Multiple Myeloma Coverage from Every Angle

Screening Technique for Early Identification and Treatment of Myeloma Under Study in Iceland

By: Jenna Carter, PhD
Posted: Tuesday, August 24, 2021

A recent article published in the Blood Cancer Journal highlights a screening technique for monoclonal gammopathy of undetermined significance (MGUS), the condition that precedes multiple myeloma. Sigurður Yngvi Kristinsson, MD, PhD, of the University of Iceland, Reykjavik, and colleagues launched a population-based screening study with a subsequent randomized controlled trial to evaluate the risks and benefits of screening and follow-up of patients with MGUS. Their findings revealed that the design and recruitment strategies adopted in this study will generate large data sets and sample collections. Furthermore, these findings may help to inform early treatment interventions, thus improving the quality of life and overall survival of patients with myeloma.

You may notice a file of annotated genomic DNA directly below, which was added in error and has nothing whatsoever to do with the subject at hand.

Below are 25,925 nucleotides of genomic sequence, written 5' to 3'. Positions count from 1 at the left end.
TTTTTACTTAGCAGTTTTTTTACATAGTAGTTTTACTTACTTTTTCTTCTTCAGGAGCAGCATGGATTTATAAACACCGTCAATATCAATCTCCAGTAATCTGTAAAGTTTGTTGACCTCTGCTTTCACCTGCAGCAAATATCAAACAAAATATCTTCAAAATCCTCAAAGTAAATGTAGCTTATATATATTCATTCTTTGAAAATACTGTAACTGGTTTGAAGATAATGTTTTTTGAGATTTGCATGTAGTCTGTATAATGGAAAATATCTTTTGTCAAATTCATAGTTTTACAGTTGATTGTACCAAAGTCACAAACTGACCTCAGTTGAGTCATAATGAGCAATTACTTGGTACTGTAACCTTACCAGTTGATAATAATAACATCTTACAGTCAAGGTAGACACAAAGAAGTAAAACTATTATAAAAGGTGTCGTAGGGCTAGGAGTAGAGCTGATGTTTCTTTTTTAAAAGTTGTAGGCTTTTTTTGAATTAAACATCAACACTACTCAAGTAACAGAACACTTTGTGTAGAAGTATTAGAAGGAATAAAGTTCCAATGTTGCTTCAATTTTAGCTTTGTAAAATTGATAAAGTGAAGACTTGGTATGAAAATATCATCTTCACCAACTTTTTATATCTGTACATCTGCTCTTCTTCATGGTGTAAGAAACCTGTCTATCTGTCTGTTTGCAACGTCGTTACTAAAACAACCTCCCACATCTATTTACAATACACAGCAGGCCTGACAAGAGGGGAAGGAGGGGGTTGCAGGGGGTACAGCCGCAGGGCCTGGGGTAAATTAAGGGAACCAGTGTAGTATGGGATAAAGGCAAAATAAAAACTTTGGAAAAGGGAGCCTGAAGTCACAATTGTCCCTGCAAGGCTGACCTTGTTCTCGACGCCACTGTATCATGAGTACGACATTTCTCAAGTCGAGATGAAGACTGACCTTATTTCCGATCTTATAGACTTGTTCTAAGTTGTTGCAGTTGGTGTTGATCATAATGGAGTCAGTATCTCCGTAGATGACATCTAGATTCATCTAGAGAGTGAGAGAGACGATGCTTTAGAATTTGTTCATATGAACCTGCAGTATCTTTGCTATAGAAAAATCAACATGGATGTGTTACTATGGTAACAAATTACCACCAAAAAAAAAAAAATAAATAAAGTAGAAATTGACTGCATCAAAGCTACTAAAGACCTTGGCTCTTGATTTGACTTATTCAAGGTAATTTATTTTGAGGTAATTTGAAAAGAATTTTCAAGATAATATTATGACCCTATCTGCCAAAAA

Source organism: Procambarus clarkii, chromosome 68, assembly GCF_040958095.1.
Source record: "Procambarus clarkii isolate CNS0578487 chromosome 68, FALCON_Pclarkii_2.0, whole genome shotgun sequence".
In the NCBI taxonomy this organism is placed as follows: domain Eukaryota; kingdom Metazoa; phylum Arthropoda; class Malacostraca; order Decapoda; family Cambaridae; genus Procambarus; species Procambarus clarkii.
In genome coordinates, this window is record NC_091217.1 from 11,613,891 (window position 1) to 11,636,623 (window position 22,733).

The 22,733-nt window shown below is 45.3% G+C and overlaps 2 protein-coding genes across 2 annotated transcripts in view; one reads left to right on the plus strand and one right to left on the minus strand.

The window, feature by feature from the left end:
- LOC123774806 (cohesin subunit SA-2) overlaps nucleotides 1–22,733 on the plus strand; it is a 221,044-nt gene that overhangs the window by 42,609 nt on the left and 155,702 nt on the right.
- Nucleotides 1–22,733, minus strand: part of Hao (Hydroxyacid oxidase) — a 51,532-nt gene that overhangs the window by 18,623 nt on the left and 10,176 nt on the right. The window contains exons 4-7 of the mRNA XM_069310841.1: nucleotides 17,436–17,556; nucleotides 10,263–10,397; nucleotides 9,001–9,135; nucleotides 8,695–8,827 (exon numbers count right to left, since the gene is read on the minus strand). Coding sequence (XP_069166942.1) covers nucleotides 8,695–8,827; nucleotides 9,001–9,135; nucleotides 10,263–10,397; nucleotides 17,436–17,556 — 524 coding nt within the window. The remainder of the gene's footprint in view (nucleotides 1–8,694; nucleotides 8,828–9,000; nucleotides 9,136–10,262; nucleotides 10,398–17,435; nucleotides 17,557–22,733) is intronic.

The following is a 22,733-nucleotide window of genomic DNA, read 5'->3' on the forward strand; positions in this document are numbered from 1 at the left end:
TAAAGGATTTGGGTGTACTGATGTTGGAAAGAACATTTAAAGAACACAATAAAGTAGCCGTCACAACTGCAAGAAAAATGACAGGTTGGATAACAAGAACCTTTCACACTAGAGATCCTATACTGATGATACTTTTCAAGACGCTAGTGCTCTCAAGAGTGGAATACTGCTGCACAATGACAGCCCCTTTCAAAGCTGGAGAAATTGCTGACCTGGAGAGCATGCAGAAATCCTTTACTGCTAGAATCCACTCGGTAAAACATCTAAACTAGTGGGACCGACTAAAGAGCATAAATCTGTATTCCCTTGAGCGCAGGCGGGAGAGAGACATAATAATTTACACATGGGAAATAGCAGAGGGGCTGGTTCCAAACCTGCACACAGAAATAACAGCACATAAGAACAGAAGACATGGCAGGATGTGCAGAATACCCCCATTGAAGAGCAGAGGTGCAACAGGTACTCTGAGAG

The Iceland Screens, Treats, or Prevents Multiple Myeloma study (iStopMM) is an ongoing study that was offered to Icelandic residents born before 1976. A total of 80,759 individuals consented to participate. Participants with MGUS were randomly assigned into three arms of the study: arm 1 was not contacted, arm 2 followed current guidelines, and arm 3 followed more intensive strategies. Participants completed questionnaires that assessed psychiatric health and quality of life, blood samples were collected, and various imaging studies were performed when necessary.

The primary endpoint of the study is the overall survival of individuals with MGUS, comparing those who receive follow up (arms 2 and 3) with those who do not (arm 1) after 5 years. As this study is still ongoing, the findings on overall survival are not yet available. However, given the high participation rate, the data collected will provide high-quality evidence on the potential harms and benefits of MGUS screening, which may shape early treatments for patients with multiple myeloma.

Disclosure: For full disclosures of the study authors, visit

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